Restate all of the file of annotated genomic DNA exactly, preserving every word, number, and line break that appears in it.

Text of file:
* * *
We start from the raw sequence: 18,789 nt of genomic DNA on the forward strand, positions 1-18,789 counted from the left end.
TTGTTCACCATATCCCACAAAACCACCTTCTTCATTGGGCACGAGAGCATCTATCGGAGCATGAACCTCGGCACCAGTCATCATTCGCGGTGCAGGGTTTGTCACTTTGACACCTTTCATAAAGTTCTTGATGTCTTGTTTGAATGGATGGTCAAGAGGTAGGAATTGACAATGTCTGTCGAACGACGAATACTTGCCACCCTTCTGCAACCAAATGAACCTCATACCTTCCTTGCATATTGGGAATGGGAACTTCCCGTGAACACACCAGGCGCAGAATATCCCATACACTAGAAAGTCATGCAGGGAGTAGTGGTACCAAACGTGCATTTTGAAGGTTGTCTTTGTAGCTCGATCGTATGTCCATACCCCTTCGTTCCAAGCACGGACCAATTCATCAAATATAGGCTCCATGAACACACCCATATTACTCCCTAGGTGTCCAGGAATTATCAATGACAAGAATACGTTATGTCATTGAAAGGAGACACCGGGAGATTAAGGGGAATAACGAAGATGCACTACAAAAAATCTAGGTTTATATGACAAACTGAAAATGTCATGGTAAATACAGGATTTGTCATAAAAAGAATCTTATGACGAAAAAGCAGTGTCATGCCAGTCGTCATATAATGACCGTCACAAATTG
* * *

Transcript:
We start from the raw sequence: 18,789 nt of genomic DNA on the forward strand, positions 1-18,789 counted from the left end.
TTGTTCACCATATCCCACAAAACCACCTTCTTCATTGGGCACGAGAGCATCTATCGGAGCATGAACCTCGGCACCAGTCATCATTCGCGGTGCAGGGTTTGTCACTTTGACACCTTTCATAAAGTTCTTGATGTCTTGTTTGAATGGATGGTCAAGAGGTAGGAATTGACAATGTCTGTCGAACGACGAATACTTGCCACCCTTCTGCAACCAAATGAACCTCATACCTTCCTTGCATATTGGGAATGGGAACTTCCCGTGAACACACCAGGCGCAGAATATCCCATACACTAGAAAGTCATGCAGGGAGTAGTGGTACCAAACGTGCATTTTGAAGGTTGTCTTTGTAGCTCGATCGTATGTCCATACCCCTTCGTTCCAAGCACGGACCAATTCATCAAATATAGGCTCCATGAACACACCCATATTACTCCCTAGGTGTCCAGGAATTATCAATGACAAGAATACGTTATGTCATTGAAAGGAGACACCGGGAGATTAAGGGGAATAACGAAGATGCACTACAAAAAATCTAGGTTTATATGACAAACTGAAAATGTCATGGTAAATACAGGATTTGTCATAAAAAGAATCTTATGACGAAAAAGCAGTGTCATGCCAGTCGTCATATAATGACCGTCACAAATTG